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United States. Office of the US High Commissioner for Germany. Management and Budget Division / The America Houses, a study of the U.S. Information Center in Germany
(1953)

IV. A. Program emphasis,   pp. 119-121 PDF (1.3 MB)


Page 119

IV. A. PROGRAM EMPHASIS
interwoven through these observations and discussions of America
House programs is the tendency of program formulators to try everything
with the expectation that some of the seeds sown will fall on fallow
ground. Insofar as past circumstances and objectives are concerned,
this conclusion does not have critical implications. The objectives Of
the Mission during the early HICOG years and the general shortage of
cultural institutions in German cities during post-war reconstruction
called for a broad scale, large volume range of programs in the America
Houses. For a long time two phrases, reorientation and filling the
commnities' cultural void, justified the philosophy that every reason-
able type of community and cultural program should be attempted.
Need for Revision of Programs to Su ort Objectives
Times have changed and the objectives of the present Public Affairs
program are different from the objectives only a short time ago. Just as
there has been a steady evolution in objectives, it is both natural and
imperative that the program emphasis be changed.
Consequently, it is no longer acceptable that the America Houses
should try everything. They still have the responsibility of maintaining
their community cultural institution characteristics. This is a prime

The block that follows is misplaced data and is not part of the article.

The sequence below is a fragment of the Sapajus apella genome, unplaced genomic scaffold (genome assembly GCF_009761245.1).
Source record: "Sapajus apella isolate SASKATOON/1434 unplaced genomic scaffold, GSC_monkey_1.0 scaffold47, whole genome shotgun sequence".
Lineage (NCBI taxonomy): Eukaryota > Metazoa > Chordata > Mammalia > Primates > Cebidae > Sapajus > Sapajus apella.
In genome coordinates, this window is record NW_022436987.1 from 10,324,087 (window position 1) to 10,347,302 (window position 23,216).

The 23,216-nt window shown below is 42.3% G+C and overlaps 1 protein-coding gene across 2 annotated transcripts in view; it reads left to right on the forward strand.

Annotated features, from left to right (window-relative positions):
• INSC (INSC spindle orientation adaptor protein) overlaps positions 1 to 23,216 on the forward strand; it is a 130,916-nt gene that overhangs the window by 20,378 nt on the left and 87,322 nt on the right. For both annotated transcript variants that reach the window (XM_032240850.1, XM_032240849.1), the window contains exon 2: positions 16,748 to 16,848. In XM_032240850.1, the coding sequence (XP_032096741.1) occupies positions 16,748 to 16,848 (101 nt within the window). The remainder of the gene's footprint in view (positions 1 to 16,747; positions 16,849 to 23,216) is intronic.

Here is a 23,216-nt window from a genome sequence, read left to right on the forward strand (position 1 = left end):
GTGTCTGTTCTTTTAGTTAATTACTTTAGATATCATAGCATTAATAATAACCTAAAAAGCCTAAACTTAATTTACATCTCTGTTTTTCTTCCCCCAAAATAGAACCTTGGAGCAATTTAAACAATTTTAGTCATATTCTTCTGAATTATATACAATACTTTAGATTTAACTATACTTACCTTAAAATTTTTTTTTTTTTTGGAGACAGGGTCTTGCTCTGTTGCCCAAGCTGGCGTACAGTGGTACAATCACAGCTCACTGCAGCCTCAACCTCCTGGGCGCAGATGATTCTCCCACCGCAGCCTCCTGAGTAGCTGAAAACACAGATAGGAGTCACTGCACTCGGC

asset contributing to the reputation of the Houses. However, within
that concept, it is necessary that the program content be selectively
determined by measuring the programs against their potentiality to pro-
mote the aims of United States foreign policy.
Already, many of the America House directors and headquarters and
regional office staffs have, in their thinking, recognized the need for
greater program selectivity. They recognize that mere popularity of a
program is not enough. They know that programs must be both popular and
capable of relating to United States foreign policy.
While this thinking is steadily finding greater acceptance among
the America House directors, its reflection in programming is not signi-
ficant.. Major and positive action is necessary at regional or head-
quarters level to lead the Houses toward selective and forceful programming.
Expressed negatively, this lag of practice behind thinking results in:
1. too little coordination in mobilizing all resources in
developing program themes,
2. too many passive film showings as pure entertainment,
3. too great a tendency for the library to operate separately
from other programs,
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